aaliyah one in a million
Getty Images / Kevin Winter

Teenagers listening to Drake’s latest release, Scorpion, might wonder why he chose to end the album’s A-side with an Aaliyah interpolation first recorded at the turn of the century. The truth is that Drake and countless others still remain enchanted by the mystique of Timbaland’s protégé 17 years after she died in a tragic plane crash, and it doesn’t look like anyone else will replace her as the ‘Princess of R&B’ any time soon either.

In the years that followed her death, Aaliyah’s music has continued to live on in the work of others. Aside from Drake’s undying adoration for Baby Girl, artists as diverse as Jennifer Lopez and The Weeknd have also sampled her work directly, and rappers who haven’t mentioned Aaliyah at least once in their career are truly one in a million. Frank Ocean even covered the starlet’s own cover of “At Your Best (You Are Love)” for his visual album Endless a couple of years back on what would have been Aaliyah’s 36th birthday.

Given that the impact of Aaliyah’s voice is still felt in the industry today (even more than a number of artists who are currently recording music), fans and critics alike regularly lament her loss, trying to imagine how the star’s career might have evolved were she still alive today. Now that she’s gone, it’s easy to claim that Aaliyah would have easily matched or even surpassed the success of modern contemporaries like Beyoncé or Rihanna, but was Baby Girl really one in a million?

Are You That Somebody?

Aaliyah arrived on the scene fully formed at the tender age of 14, like an angel plucked from the future. By the age of 22, she had recorded three double Platinum albums and starred in two Hollywood blockbusters with a third role lined up in The Matrix sequels. The star’s success continued even in death thanks to various posthumous releases that helped attract 800,000 monthly listeners on Spotify, despite the fact that legal wrangling prevent a number of her key releases from appearing on streaming services.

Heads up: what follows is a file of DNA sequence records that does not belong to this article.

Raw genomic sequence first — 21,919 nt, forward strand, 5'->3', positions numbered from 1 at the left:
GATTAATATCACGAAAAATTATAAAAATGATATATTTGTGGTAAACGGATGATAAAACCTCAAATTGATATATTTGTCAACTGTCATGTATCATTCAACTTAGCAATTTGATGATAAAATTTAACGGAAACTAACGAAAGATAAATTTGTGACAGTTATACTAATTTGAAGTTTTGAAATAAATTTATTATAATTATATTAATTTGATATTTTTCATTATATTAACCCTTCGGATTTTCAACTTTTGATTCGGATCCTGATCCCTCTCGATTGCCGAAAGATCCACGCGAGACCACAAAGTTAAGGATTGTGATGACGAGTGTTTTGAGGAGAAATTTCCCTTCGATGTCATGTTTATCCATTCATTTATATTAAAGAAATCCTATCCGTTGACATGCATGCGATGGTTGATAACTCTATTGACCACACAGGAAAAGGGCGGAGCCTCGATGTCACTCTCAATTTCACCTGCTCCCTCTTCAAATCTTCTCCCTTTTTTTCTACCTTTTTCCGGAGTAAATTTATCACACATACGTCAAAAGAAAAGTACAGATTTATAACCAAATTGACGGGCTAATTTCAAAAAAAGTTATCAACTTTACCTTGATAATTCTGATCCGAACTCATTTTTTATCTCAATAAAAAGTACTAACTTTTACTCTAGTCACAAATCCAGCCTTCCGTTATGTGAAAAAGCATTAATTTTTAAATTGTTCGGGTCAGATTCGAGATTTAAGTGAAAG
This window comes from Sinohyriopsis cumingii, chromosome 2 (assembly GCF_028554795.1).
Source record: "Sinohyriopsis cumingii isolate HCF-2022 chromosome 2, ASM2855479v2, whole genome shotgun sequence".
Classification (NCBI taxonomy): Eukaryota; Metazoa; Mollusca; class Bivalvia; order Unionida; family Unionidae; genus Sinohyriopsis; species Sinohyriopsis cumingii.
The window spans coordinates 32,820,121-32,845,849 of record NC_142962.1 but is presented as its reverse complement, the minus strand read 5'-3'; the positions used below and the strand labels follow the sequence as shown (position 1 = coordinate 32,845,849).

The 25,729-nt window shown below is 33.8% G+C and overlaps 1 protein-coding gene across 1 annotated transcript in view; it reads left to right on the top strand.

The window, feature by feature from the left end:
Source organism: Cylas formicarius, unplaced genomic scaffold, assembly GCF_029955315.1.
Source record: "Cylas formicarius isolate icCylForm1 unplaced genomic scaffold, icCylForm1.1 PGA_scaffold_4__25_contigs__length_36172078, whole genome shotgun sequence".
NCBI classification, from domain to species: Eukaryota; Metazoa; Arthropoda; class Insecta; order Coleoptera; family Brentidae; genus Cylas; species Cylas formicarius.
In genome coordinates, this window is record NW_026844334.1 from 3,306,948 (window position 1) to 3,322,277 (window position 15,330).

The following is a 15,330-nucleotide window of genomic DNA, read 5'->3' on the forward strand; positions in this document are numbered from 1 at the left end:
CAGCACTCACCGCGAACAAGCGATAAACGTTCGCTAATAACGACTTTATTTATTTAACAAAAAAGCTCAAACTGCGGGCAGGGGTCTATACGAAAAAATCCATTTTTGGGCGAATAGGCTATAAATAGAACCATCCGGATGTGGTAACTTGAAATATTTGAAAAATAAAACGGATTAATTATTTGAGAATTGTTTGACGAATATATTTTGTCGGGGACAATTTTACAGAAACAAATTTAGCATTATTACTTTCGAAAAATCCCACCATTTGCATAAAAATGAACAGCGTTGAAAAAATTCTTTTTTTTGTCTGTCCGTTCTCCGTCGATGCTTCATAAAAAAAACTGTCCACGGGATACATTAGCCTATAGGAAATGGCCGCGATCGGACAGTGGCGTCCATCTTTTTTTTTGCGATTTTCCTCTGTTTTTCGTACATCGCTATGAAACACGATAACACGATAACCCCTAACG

The girl with “jazz personality” and “G mentality” would be 39 now if her life hadn’t ended prematurely, and those who worked with her believed that Aaliyah would have accomplished even more in the years that followed. Queen of the Damned director Michael Rymer claimed “that girl could have gone so far,” explaining that she had “such a clarity about what she wanted” and that “Nothing was gonna step in her way.”

It’s rare for people to speak ill of the dead, but among the numerous plaudits, there were also some detractors who claimed that Aaliyah was nothing more than a cipher for the artistry of Timbaland and Missy Elliott, simply channeling the sound that they created. Of course, such critiques severely overlook how Aaliyah’s own contribution to the music would help define the landscape of hip-hop in the years that followed.

Although Aaliyah was rarely involved in the writing process, she fused her angelic voice with futuristic beats to create something entirely unique for the radio, singing R&B slow jams that prioritized emotional nuance over diva-style runs. As their muse, Aaliyah inspired Timbaland and Missy Elliott to pen and produce some of their best work, including songs like “Try Again” and “If Your Girl Only Knew.” Together, the music that Aaliyah created with her close friends would also go on to inspire an entire generation of performers, including Ciara, Ashanti, and even Rihanna, whose swagger owes an immeasurable debt to the style that Baby Girl first came out with back in 1994.

Hot Like Fire

Eventually, hip-hop caught up to the futuristic vibes of Timbaland’s signature production style, so his work no longer sounded quite as fresh as before. However, Aaliyah had already proven herself willing to evolve and experiment beyond this, so it’s unlikely that this would have impacted her career trajectory in the long run. On her third and final album, simply titled Aaliyah, the Princess of R&B blended together other genres in her music too, including pop, rock, and even techno, pushing forward with what seemed like limitless potential.

Fans are quick to declare that Aaliyah’s music was timeless, even though some early cuts are starting to show their age, but it’s true that far more of her songs hold up today than those sung by her contemporaries. Tracks like “It’s Whatever” and “Never No More” wouldn’t sound out of place on recent albums like SZA’s CTRL or Solange’s A Seat at the Table, and the bold experimentation heard on “What If” was years ahead of its time, drawing on the star’s surprising love of industrial rock band Nine Inch Nails.